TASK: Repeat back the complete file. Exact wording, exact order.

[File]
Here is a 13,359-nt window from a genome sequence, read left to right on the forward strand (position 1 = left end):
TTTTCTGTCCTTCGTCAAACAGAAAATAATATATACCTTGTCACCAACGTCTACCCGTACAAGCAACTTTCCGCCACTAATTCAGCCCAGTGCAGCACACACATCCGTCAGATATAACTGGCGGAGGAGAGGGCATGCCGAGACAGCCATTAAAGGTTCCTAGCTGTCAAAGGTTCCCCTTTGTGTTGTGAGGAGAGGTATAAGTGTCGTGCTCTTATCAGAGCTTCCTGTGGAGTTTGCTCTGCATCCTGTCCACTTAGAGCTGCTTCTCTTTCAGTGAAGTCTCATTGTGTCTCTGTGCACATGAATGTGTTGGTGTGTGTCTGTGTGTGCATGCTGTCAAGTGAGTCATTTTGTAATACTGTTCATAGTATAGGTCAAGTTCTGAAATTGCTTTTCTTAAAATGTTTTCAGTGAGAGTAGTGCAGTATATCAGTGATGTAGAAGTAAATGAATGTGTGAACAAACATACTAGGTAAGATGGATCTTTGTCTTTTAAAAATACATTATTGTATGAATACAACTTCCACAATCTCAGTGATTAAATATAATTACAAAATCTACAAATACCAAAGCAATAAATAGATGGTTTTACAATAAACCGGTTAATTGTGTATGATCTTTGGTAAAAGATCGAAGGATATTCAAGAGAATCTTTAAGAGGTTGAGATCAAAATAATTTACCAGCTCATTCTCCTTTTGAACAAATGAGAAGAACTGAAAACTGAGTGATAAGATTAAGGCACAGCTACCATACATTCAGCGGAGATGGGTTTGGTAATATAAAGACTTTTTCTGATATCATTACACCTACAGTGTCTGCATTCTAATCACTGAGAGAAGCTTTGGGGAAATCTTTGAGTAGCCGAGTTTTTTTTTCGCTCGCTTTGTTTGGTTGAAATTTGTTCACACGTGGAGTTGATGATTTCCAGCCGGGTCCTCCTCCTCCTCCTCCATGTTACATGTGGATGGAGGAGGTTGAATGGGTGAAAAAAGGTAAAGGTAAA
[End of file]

Here is a 13,359-nt window from a genome sequence, read left to right on the forward strand (position 1 = left end):
TTTTCTGTCCTTCGTCAAACAGAAAATAATATATACCTTGTCACCAACGTCTACCCGTACAAGCAACTTTCCGCCACTAATTCAGCCCAGTGCAGCACACACATCCGTCAGATATAACTGGCGGAGGAGAGGGCATGCCGAGACAGCCATTAAAGGTTCCTAGCTGTCAAAGGTTCCCCTTTGTGTTGTGAGGAGAGGTATAAGTGTCGTGCTCTTATCAGAGCTTCCTGTGGAGTTTGCTCTGCATCCTGTCCACTTAGAGCTGCTTCTCTTTCAGTGAAGTCTCATTGTGTCTCTGTGCACATGAATGTGTTGGTGTGTGTCTGTGTGTGCATGCTGTCAAGTGAGTCATTTTGTAATACTGTTCATAGTATAGGTCAAGTTCTGAAATTGCTTTTCTTAAAATGTTTTCAGTGAGAGTAGTGCAGTATATCAGTGATGTAGAAGTAAATGAATGTGTGAACAAACATACTAGGTAAGATGGATCTTTGTCTTTTAAAAATACATTATTGTATGAATACAACTTCCACAATCTCAGTGATTAAATATAATTACAAAATCTACAAATACCAAAGCAATAAATAGATGGTTTTACAATAAACCGGTTAATTGTGTATGATCTTTGGTAAAAGATCGAAGGATATTCAAGAGAATCTTTAAGAGGTTGAGATCAAAATAATTTACCAGCTCATTCTCCTTTTGAACAAATGAGAAGAACTGAAAACTGAGTGATAAGATTAAGGCACAGCTACCATACATTCAGCGGAGATGGGTTTGGTAATATAAAGACTTTTTCTGATATCATTACACCTACAGTGTCTGCATTCTAATCACTGAGAGAAGCTTTGGGGAAATCTTTGAGTAGCCGAGTTTTTTTTTCGCTCGCTTTGTTTGGTTGAAATTTGTTCACACGTGGAGTTGATGATTTCCAGCCGGGTCCTCCTCCTCCTCCTCCATGTTACATGTGGATGGAGGAGGTTGAATGGGTGAAAAAAGGTAAAGGTAAA